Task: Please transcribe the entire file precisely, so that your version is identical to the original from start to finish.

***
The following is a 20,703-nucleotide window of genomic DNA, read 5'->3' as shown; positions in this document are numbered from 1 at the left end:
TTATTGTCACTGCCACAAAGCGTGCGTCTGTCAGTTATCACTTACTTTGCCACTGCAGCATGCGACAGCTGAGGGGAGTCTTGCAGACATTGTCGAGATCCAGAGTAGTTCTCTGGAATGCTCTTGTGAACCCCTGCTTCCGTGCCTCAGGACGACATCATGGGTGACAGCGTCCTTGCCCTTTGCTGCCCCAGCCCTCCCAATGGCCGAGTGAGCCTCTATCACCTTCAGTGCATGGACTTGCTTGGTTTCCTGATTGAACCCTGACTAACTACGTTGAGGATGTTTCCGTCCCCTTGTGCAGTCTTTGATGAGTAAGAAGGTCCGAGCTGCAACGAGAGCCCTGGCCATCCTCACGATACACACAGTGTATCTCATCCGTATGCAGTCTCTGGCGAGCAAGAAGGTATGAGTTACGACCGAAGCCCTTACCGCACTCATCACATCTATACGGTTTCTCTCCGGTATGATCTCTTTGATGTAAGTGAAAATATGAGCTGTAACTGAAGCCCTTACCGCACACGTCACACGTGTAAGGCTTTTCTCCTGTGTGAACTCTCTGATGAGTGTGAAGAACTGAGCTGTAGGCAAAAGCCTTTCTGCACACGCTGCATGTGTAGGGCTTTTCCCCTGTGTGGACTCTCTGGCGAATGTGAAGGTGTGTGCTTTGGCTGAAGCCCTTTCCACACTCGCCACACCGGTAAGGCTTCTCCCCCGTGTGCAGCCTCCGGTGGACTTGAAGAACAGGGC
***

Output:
The following is a 20,703-nucleotide window of genomic DNA, read 5'->3' as shown; positions in this document are numbered from 1 at the left end:
TTATTGTCACTGCCACAAAGCGTGCGTCTGTCAGTTATCACTTACTTTGCCACTGCAGCATGCGACAGCTGAGGGGAGTCTTGCAGACATTGTCGAGATCCAGAGTAGTTCTCTGGAATGCTCTTGTGAACCCCTGCTTCCGTGCCTCAGGACGACATCATGGGTGACAGCGTCCTTGCCCTTTGCTGCCCCAGCCCTCCCAATGGCCGAGTGAGCCTCTATCACCTTCAGTGCATGGACTTGCTTGGTTTCCTGATTGAACCCTGACTAACTACGTTGAGGATGTTTCCGTCCCCTTGTGCAGTCTTTGATGAGTAAGAAGGTCCGAGCTGCAACGAGAGCCCTGGCCATCCTCACGATACACACAGTGTATCTCATCCGTATGCAGTCTCTGGCGAGCAAGAAGGTATGAGTTACGACCGAAGCCCTTACCGCACTCATCACATCTATACGGTTTCTCTCCGGTATGATCTCTTTGATGTAAGTGAAAATATGAGCTGTAACTGAAGCCCTTACCGCACACGTCACACGTGTAAGGCTTTTCTCCTGTGTGAACTCTCTGATGAGTGTGAAGAACTGAGCTGTAGGCAAAAGCCTTTCTGCACACGCTGCATGTGTAGGGCTTTTCCCCTGTGTGGACTCTCTGGCGAATGTGAAGGTGTGTGCTTTGGCTGAAGCCCTTTCCACACTCGCCACACCGGTAAGGCTTCTCCCCCGTGTGCAGCCTCCGGTGGACTTGAAGAACAGGGC